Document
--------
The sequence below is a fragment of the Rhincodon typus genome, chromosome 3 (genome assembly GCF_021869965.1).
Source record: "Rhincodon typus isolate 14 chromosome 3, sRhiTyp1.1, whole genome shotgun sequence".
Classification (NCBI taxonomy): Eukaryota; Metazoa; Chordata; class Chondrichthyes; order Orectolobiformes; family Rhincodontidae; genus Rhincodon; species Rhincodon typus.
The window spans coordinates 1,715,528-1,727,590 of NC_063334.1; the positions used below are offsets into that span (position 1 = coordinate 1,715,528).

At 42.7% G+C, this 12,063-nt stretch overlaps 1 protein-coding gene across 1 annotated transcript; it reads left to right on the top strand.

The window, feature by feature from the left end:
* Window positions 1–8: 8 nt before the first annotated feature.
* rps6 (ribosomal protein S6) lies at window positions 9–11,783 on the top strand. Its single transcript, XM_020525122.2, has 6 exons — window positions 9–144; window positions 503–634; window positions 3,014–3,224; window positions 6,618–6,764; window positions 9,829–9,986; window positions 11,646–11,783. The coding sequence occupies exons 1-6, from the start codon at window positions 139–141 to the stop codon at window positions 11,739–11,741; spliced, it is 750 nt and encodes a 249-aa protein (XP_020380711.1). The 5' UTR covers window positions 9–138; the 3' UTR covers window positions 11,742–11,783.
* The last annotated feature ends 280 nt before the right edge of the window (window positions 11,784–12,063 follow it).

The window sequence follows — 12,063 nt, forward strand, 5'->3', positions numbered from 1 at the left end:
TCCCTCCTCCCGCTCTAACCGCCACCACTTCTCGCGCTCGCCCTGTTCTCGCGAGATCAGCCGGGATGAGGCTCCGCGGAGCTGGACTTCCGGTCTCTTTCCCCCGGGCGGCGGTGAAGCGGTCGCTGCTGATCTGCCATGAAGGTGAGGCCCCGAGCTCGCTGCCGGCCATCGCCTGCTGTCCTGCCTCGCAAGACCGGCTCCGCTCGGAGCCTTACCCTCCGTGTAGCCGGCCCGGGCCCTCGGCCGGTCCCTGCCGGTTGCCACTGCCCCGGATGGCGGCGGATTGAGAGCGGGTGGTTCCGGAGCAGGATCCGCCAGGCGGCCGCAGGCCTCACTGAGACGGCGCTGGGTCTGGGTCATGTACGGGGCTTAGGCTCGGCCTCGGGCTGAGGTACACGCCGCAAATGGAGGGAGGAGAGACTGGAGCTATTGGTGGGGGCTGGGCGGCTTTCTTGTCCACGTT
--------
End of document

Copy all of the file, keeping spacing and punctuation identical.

The sequence below is a fragment of the Rhincodon typus genome, chromosome 3 (genome assembly GCF_021869965.1).
Source record: "Rhincodon typus isolate 14 chromosome 3, sRhiTyp1.1, whole genome shotgun sequence".
Classification (NCBI taxonomy): Eukaryota; Metazoa; Chordata; class Chondrichthyes; order Orectolobiformes; family Rhincodontidae; genus Rhincodon; species Rhincodon typus.
The window spans coordinates 1,715,528-1,727,590 of NC_063334.1; the positions used below are offsets into that span (position 1 = coordinate 1,715,528).

At 42.7% G+C, this 12,063-nt stretch overlaps 1 protein-coding gene across 1 annotated transcript; it reads left to right on the top strand.

The window, feature by feature from the left end:
* Window positions 1–8: 8 nt before the first annotated feature.
* rps6 (ribosomal protein S6) lies at window positions 9–11,783 on the top strand. Its single transcript, XM_020525122.2, has 6 exons — window positions 9–144; window positions 503–634; window positions 3,014–3,224; window positions 6,618–6,764; window positions 9,829–9,986; window positions 11,646–11,783. The coding sequence occupies exons 1-6, from the start codon at window positions 139–141 to the stop codon at window positions 11,739–11,741; spliced, it is 750 nt and encodes a 249-aa protein (XP_020380711.1). The 5' UTR covers window positions 9–138; the 3' UTR covers window positions 11,742–11,783.
* The last annotated feature ends 280 nt before the right edge of the window (window positions 11,784–12,063 follow it).

The window sequence follows — 12,063 nt, forward strand, 5'->3', positions numbered from 1 at the left end:
TCCCTCCTCCCGCTCTAACCGCCACCACTTCTCGCGCTCGCCCTGTTCTCGCGAGATCAGCCGGGATGAGGCTCCGCGGAGCTGGACTTCCGGTCTCTTTCCCCCGGGCGGCGGTGAAGCGGTCGCTGCTGATCTGCCATGAAGGTGAGGCCCCGAGCTCGCTGCCGGCCATCGCCTGCTGTCCTGCCTCGCAAGACCGGCTCCGCTCGGAGCCTTACCCTCCGTGTAGCCGGCCCGGGCCCTCGGCCGGTCCCTGCCGGTTGCCACTGCCCCGGATGGCGGCGGATTGAGAGCGGGTGGTTCCGGAGCAGGATCCGCCAGGCGGCCGCAGGCCTCACTGAGACGGCGCTGGGTCTGGGTCATGTACGGGGCTTAGGCTCGGCCTCGGGCTGAGGTACACGCCGCAAATGGAGGGAGGAGAGACTGGAGCTATTGGTGGGGGCTGGGCGGCTTTCTTGTCCACGTT